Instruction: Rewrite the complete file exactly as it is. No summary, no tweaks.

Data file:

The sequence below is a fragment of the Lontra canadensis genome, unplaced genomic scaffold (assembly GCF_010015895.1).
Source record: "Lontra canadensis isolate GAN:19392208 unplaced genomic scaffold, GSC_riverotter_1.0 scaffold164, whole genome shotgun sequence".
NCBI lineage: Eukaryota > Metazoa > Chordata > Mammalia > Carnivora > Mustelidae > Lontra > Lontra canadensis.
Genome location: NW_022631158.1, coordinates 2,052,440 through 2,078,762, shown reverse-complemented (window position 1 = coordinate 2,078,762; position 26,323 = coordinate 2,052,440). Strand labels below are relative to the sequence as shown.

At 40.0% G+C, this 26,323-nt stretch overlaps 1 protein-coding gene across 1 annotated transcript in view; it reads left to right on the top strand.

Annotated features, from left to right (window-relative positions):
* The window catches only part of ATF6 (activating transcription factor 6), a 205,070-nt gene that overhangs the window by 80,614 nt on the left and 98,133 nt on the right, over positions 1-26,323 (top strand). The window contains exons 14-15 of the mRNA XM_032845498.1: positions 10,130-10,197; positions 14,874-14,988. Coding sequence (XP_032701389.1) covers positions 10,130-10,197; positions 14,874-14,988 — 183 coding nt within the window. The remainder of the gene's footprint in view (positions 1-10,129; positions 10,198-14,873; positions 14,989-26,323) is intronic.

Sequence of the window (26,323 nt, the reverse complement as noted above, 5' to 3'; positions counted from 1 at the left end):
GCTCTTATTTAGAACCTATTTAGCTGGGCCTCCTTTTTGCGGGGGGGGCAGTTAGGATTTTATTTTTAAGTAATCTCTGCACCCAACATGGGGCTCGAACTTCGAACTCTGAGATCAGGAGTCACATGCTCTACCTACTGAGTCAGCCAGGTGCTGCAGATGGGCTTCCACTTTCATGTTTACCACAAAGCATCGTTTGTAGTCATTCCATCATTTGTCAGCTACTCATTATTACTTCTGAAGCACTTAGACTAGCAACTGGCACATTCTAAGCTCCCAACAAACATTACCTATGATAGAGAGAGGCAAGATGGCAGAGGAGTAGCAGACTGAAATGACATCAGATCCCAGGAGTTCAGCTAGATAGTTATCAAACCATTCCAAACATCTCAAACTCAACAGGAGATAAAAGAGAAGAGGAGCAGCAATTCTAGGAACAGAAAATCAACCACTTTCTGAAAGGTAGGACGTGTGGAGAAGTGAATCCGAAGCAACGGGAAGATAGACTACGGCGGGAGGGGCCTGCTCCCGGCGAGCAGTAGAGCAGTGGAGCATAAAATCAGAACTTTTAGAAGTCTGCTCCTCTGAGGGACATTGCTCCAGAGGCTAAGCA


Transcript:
The sequence below is a fragment of the Lontra canadensis genome, unplaced genomic scaffold (assembly GCF_010015895.1).
Source record: "Lontra canadensis isolate GAN:19392208 unplaced genomic scaffold, GSC_riverotter_1.0 scaffold164, whole genome shotgun sequence".
NCBI lineage: Eukaryota > Metazoa > Chordata > Mammalia > Carnivora > Mustelidae > Lontra > Lontra canadensis.
Genome location: NW_022631158.1, coordinates 2,052,440 through 2,078,762, shown reverse-complemented (window position 1 = coordinate 2,078,762; position 26,323 = coordinate 2,052,440). Strand labels below are relative to the sequence as shown.

At 40.0% G+C, this 26,323-nt stretch overlaps 1 protein-coding gene across 1 annotated transcript in view; it reads left to right on the top strand.

Annotated features, from left to right (window-relative positions):
* The window catches only part of ATF6 (activating transcription factor 6), a 205,070-nt gene that overhangs the window by 80,614 nt on the left and 98,133 nt on the right, over positions 1-26,323 (top strand). The window contains exons 14-15 of the mRNA XM_032845498.1: positions 10,130-10,197; positions 14,874-14,988. Coding sequence (XP_032701389.1) covers positions 10,130-10,197; positions 14,874-14,988 — 183 coding nt within the window. The remainder of the gene's footprint in view (positions 1-10,129; positions 10,198-14,873; positions 14,989-26,323) is intronic.

Sequence of the window (26,323 nt, the reverse complement as noted above, 5' to 3'; positions counted from 1 at the left end):
GCTCTTATTTAGAACCTATTTAGCTGGGCCTCCTTTTTGCGGGGGGGGCAGTTAGGATTTTATTTTTAAGTAATCTCTGCACCCAACATGGGGCTCGAACTTCGAACTCTGAGATCAGGAGTCACATGCTCTACCTACTGAGTCAGCCAGGTGCTGCAGATGGGCTTCCACTTTCATGTTTACCACAAAGCATCGTTTGTAGTCATTCCATCATTTGTCAGCTACTCATTATTACTTCTGAAGCACTTAGACTAGCAACTGGCACATTCTAAGCTCCCAACAAACATTACCTATGATAGAGAGAGGCAAGATGGCAGAGGAGTAGCAGACTGAAATGACATCAGATCCCAGGAGTTCAGCTAGATAGTTATCAAACCATTCCAAACATCTCAAACTCAACAGGAGATAAAAGAGAAGAGGAGCAGCAATTCTAGGAACAGAAAATCAACCACTTTCTGAAAGGTAGGACGTGTGGAGAAGTGAATCCGAAGCAACGGGAAGATAGACTACGGCGGGAGGGGCCTGCTCCCGGCGAGCAGTAGAGCAGTGGAGCATAAAATCAGAACTTTTAGAAGTCTGCTCCTCTGAGGGACATTGCTCCAGAGGCTAAGCA